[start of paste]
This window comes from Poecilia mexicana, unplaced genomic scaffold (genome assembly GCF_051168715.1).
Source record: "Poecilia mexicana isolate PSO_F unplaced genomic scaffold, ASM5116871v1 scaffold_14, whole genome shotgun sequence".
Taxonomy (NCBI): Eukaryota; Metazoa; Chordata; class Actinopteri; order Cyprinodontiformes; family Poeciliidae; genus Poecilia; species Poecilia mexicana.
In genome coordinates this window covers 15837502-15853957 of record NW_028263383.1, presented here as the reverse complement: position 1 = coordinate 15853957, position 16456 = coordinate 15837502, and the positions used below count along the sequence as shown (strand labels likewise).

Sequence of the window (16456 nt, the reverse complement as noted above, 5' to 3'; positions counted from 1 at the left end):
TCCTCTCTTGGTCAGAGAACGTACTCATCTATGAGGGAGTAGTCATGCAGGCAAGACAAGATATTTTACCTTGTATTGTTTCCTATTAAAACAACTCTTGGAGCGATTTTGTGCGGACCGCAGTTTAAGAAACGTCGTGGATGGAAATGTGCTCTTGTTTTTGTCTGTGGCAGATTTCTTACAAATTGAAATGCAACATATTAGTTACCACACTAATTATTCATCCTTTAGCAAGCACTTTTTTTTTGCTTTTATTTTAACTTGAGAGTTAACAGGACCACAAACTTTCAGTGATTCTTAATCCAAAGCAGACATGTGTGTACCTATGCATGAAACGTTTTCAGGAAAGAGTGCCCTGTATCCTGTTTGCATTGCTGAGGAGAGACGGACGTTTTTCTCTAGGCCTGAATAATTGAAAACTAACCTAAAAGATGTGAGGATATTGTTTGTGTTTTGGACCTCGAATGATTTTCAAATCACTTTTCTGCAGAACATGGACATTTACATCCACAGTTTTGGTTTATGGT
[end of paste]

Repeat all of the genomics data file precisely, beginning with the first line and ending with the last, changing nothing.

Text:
This window comes from Poecilia mexicana, unplaced genomic scaffold (genome assembly GCF_051168715.1).
Source record: "Poecilia mexicana isolate PSO_F unplaced genomic scaffold, ASM5116871v1 scaffold_14, whole genome shotgun sequence".
Taxonomy (NCBI): Eukaryota; Metazoa; Chordata; class Actinopteri; order Cyprinodontiformes; family Poeciliidae; genus Poecilia; species Poecilia mexicana.
In genome coordinates this window covers 15837502-15853957 of record NW_028263383.1, presented here as the reverse complement: position 1 = coordinate 15853957, position 16456 = coordinate 15837502, and the positions used below count along the sequence as shown (strand labels likewise).

Sequence of the window (16456 nt, the reverse complement as noted above, 5' to 3'; positions counted from 1 at the left end):
TCCTCTCTTGGTCAGAGAACGTACTCATCTATGAGGGAGTAGTCATGCAGGCAAGACAAGATATTTTACCTTGTATTGTTTCCTATTAAAACAACTCTTGGAGCGATTTTGTGCGGACCGCAGTTTAAGAAACGTCGTGGATGGAAATGTGCTCTTGTTTTTGTCTGTGGCAGATTTCTTACAAATTGAAATGCAACATATTAGTTACCACACTAATTATTCATCCTTTAGCAAGCACTTTTTTTTTGCTTTTATTTTAACTTGAGAGTTAACAGGACCACAAACTTTCAGTGATTCTTAATCCAAAGCAGACATGTGTGTACCTATGCATGAAACGTTTTCAGGAAAGAGTGCCCTGTATCCTGTTTGCATTGCTGAGGAGAGACGGACGTTTTTCTCTAGGCCTGAATAATTGAAAACTAACCTAAAAGATGTGAGGATATTGTTTGTGTTTTGGACCTCGAATGATTTTCAAATCACTTTTCTGCAGAACATGGACATTTACATCCACAGTTTTGGTTTATGGT